Corbett v. City Of New York et al
MEMORANDUM OPINION AND ORDER re: 69 MOTION to Dismiss against defendant City of New York filed by City Of New York, Bryan Gillis, Michael Aherne, Roberto More. For the foregoing reasons, the City's partial motion to di smiss the Second Amended Complaint is GRANTED. Count 1 of Plaintiff's Second Amended Complaint is dismissed without prejudice, with leave to amend within thirty days. Count 2 of Plaintiff's Second Amended Complaint is dismissed with prejudice. Defendants' motion to bifurcate Monell discovery is DENIED as moot. The Clerk of Court is directed to terminate the motion pending at Dkt. No. 69. (As further set forth in this Memorandum Opinion and Order.) (Signed by Judge Gregory H. Woods on 12/22/2016) (mro)
UNITED STATES DISTRICT COURT
SOUTHERN DISTRICT OF NEW YORK
THE CITY OF NEW YORK, et al.,
DOC #: _________________
DATE FILED: 12/22/16
GREGORY H. WOODS, United States District Judge:
The City of New York (the “City”) moves pursuant to Federal Rule of Civil Procedure
12(b)(6) to dismiss pro se plaintiff Jonathan Corbett’s claims for federal municipal liability under
Monell v. Department of Social Services, 436 U.S. 658 (1978). For the reasons that follow, the City’s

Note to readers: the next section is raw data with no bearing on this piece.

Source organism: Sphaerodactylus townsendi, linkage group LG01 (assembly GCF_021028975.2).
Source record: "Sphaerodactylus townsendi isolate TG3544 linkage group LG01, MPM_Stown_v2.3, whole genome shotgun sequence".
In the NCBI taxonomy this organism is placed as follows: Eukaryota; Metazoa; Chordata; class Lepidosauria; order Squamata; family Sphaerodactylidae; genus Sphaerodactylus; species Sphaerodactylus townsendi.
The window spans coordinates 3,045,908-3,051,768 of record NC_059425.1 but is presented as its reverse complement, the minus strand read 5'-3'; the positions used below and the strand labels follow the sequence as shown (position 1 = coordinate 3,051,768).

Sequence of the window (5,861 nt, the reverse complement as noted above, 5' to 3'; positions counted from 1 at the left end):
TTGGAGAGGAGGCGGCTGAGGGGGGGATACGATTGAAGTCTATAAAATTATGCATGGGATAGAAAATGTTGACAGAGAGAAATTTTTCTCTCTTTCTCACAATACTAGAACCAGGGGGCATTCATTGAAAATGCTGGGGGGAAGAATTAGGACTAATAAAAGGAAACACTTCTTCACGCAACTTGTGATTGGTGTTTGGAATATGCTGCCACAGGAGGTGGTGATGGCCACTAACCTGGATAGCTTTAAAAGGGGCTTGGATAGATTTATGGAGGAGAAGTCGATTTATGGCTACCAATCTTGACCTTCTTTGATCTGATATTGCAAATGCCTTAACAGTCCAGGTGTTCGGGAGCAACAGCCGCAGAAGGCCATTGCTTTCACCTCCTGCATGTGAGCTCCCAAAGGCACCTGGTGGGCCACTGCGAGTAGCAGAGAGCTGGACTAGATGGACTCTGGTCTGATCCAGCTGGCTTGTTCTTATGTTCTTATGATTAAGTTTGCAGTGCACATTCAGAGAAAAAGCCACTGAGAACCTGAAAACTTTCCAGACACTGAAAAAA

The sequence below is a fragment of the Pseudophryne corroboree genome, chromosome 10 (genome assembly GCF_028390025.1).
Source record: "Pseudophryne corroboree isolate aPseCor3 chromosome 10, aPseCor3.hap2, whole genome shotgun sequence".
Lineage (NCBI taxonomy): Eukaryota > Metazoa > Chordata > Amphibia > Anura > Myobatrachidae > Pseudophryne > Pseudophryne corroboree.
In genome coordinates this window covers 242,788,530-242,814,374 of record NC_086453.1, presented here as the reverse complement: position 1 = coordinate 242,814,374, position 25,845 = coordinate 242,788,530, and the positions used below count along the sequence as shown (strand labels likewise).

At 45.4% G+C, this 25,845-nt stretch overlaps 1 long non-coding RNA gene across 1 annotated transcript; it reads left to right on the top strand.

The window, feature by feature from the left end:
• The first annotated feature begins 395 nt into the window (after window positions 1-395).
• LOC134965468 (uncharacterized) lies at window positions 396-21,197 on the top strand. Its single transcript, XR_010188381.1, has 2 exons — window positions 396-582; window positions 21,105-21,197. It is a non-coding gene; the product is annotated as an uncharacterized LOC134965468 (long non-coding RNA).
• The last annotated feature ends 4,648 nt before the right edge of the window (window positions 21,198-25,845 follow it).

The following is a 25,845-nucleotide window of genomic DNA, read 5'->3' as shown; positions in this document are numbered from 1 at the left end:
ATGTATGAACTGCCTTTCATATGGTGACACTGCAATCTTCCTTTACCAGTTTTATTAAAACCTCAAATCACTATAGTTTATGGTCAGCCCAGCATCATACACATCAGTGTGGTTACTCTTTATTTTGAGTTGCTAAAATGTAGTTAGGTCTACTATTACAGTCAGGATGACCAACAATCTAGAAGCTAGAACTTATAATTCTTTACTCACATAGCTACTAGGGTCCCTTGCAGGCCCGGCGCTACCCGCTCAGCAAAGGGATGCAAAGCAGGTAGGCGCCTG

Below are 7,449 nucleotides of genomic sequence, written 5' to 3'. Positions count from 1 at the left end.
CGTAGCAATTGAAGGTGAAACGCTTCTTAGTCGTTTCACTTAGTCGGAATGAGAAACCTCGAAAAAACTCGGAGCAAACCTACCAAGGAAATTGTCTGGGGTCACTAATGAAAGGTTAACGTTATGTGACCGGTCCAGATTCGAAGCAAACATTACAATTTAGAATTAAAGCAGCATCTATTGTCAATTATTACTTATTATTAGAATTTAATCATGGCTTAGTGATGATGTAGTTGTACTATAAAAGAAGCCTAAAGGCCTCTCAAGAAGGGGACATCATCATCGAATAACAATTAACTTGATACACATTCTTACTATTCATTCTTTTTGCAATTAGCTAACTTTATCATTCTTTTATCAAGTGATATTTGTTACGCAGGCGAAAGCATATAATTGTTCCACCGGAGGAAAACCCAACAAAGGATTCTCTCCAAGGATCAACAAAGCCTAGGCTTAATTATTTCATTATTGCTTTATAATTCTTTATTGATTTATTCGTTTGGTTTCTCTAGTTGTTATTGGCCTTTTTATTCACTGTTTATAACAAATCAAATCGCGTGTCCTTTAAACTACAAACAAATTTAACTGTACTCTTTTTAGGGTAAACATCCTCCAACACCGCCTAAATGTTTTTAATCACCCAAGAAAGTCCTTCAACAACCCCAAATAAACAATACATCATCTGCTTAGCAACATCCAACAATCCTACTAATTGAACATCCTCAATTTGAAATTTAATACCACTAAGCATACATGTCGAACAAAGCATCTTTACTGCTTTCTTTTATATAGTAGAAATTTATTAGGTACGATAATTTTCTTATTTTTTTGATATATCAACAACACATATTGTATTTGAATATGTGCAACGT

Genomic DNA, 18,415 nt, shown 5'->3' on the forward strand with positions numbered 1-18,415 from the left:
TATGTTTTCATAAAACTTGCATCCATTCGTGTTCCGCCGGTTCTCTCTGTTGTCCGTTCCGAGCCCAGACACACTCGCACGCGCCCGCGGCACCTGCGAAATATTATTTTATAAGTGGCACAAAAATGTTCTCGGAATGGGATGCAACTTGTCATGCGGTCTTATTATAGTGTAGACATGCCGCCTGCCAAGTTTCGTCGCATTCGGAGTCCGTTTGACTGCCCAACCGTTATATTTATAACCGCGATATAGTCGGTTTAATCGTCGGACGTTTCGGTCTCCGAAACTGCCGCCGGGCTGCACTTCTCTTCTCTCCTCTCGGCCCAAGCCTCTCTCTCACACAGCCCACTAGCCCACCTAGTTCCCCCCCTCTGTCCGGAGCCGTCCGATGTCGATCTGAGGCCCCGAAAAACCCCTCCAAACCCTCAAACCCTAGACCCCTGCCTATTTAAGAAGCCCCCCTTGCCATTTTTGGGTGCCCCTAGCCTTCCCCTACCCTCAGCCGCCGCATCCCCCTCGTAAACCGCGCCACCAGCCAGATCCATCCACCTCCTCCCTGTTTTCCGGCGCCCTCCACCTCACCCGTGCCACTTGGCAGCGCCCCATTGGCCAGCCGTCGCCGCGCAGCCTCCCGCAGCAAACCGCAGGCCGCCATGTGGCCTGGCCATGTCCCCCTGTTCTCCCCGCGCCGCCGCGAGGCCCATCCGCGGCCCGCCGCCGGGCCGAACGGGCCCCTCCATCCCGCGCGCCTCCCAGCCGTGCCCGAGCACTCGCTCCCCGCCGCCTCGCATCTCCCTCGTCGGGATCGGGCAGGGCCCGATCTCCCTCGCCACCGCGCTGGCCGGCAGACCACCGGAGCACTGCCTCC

motion to dismiss is GRANTED, and Plaintiff’s Monell claims are dismissed. 1 The City’s motion to
bifurcate Monell discovery is DENIED as moot.
A. Facts Alleged
At 4:02 a.m. on February 7, 2015, Mr. Corbett was on the phone with his girlfriend when she
took her own life. ECF No. 65, Second Am. Compl. (“SAC”), ¶ 16. Unsure of exactly what he had
heard on the phone, Mr. Corbett traveled to his girlfriend’s apartment on West 33rd Street in
Manhattan, where he found her unresponsive and called 911. Id. ¶¶ 17-18. Within fifteen minutes,
at least eight officers of the New York City Police Department (the “NYPD”) had arrived on the
scene. Id. ¶ 19. When officers first arrived, Mr. Corbett told them where to locate his girlfriend’s
Separate and apart from the claims for federal municipal liability, the Second Amended Complaint asserts a state law
claim against the City for respondeat superior liability. AC ¶¶ 113-117. The City has not moved to dismiss that claim, and it
is not addressed or disposed of in this opinion and order.
Unless otherwise noted, the facts are taken from the Second Amended Complaint, and are accepted as true for the
purposes of this motion. See, e.g., Chambers v. Time Warner, Inc., 282 F.3d 147, 152 (2d Cir. 2002). However, “the tenet